Although the Ninth Circuit has observed that a counsel's failure to provide a copy of the transcript to a petitioner may warrant equitable tolling, this is only if the record shows that such inability actually prevented petitioner from filing a collateral petition. See, e.g., United States v. Battles, 362 F.3d 1195, 1198 (9th Cir. 2004) (equitable tolling may be available where counsel failed to promptly provide copy of case file causing delay in filing federal petition); Lott v. Mueller, 304 F.3d 918, 924-925 (9th Cir. 2002) (equitable tolling applied because prisoner denied access to his legal files). However, if the petitioner has already discovered the factual predicate for his claim or the transcripts are not necessary, equitable tolling is not warranted. Battles, 362 F.3d at 1198.

In this instance, petitioner fails to demonstrate that it was impossible for him to file his federal petition without the trial transcripts. Indeed, his federal petition raises essentially the same claims that he raised in his petitions for writ of habeas corpus filed in state court. Petitioner fails to show that the transcripts were a condition precedent to filing a collateral petition. The transcript itself does not provide the factual predicate of his claim of actual innocence; rather, it was merely further documentary evidence to support such claim. Moreover, the lack of the transcript did not prevent the factual discovery of his claims, inasmuch as petitioner was aware of such facts at the time of his 2011 trial. For example, petitioner does not appear to argue that the aerial photos would demonstrate that he was not cultivating marijuana. (ECF No. 10 at 12-14.) Rather, it appears petitioner contends he was authorized to cultivate the medical marijuana. (Id.) As the Tehama County Superior Court stated, the "defendant put forth evidence that he claimed that he was lawfully in possession of the marijuana and the jury rejected it." (Respondent's Lodged Document 5 at 2.) Thus, petitioner failed to demonstrate that the lack of trial transcripts was the actual "but for" cause of his untimeliness, and equitable tolling is not warranted. See, e.g., Hereford v. McCaughtry, 101 F.Supp.2d 742, 745-746 (E.D. Wis. 2000) (not knowing about claim until received transcript no excuse because ignores that petitioner knew about factual predicate).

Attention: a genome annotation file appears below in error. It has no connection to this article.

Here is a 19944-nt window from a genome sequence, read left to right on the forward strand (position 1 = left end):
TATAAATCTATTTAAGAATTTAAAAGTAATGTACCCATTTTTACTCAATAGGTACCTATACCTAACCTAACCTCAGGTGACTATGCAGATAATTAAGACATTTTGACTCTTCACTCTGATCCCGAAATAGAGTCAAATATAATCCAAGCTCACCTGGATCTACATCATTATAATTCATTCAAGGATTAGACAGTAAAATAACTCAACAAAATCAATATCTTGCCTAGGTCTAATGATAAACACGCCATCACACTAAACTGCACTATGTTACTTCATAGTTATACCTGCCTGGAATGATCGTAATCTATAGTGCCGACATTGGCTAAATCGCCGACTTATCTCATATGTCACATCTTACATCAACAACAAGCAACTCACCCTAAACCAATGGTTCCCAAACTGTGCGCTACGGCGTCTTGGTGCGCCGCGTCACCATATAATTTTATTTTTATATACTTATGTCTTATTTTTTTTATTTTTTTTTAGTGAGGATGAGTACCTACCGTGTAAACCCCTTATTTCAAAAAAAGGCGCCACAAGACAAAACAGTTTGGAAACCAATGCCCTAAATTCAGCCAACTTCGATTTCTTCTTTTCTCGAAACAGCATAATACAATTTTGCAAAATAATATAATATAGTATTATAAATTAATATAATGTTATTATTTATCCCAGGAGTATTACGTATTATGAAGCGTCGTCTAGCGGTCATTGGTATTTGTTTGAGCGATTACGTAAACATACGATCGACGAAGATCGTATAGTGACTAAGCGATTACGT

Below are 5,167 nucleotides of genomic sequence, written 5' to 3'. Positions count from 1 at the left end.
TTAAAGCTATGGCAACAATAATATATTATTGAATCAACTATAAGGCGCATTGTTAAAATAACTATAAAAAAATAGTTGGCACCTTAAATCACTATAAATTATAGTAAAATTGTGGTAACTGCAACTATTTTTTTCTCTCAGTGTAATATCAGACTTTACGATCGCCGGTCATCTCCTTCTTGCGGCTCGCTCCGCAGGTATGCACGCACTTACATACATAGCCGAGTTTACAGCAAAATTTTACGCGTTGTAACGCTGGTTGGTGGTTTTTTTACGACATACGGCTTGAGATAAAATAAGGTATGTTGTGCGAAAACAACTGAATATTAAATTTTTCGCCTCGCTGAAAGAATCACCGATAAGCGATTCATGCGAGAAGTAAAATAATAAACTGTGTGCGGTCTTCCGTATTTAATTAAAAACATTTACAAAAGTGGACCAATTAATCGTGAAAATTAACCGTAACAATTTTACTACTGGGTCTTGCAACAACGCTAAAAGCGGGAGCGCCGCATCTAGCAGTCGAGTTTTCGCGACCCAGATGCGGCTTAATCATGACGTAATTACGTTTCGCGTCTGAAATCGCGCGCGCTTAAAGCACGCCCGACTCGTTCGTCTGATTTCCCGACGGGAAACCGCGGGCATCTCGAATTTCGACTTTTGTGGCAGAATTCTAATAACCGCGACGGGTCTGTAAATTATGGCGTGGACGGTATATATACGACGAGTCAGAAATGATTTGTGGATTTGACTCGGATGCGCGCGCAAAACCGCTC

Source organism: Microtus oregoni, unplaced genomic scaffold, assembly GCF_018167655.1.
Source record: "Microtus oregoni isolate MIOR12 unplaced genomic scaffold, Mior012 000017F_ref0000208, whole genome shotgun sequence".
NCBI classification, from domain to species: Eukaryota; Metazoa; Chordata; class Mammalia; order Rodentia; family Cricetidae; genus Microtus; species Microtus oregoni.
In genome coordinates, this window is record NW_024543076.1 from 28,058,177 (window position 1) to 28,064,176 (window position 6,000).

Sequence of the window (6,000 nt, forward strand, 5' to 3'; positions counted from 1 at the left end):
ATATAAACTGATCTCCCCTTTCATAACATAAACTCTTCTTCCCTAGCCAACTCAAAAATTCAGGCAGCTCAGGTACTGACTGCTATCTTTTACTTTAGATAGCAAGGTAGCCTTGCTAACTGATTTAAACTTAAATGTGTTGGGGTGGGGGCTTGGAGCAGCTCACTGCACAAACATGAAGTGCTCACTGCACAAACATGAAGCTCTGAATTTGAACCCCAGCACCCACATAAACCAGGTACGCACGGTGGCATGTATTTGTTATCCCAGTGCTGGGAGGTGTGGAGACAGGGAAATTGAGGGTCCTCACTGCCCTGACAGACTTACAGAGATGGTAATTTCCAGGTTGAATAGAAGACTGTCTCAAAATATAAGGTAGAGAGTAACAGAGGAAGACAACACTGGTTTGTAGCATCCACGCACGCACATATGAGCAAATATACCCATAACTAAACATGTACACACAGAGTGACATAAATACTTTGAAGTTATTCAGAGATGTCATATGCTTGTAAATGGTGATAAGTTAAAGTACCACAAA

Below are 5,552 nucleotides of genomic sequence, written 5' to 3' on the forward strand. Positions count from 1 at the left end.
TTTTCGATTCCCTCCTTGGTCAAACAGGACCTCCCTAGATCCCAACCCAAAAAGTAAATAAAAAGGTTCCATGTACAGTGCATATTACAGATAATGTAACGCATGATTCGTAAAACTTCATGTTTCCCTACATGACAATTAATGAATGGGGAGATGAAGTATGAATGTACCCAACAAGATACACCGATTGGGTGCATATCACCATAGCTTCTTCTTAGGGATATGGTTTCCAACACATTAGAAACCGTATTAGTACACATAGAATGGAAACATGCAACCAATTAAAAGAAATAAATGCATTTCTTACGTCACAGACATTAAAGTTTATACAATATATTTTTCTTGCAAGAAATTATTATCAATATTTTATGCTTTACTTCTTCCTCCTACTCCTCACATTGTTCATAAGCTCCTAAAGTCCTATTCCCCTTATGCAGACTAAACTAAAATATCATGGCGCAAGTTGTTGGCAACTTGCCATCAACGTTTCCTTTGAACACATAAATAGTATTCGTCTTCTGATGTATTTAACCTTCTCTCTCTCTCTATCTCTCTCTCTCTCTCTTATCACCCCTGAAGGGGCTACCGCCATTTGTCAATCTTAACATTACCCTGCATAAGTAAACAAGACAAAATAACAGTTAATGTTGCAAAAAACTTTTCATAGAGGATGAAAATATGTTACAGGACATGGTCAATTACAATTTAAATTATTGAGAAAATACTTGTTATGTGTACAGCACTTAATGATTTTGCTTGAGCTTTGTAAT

Accordingly, the undersigned finds that petitioner has not met his burden of demonstrating the existence of grounds for equitable tolling. See Pace, 544 U.S. at 418 (petitioner bears burden of demonstrating grounds for equitable tolling); Espinoza-Matthews, 432 F.3d at 1026.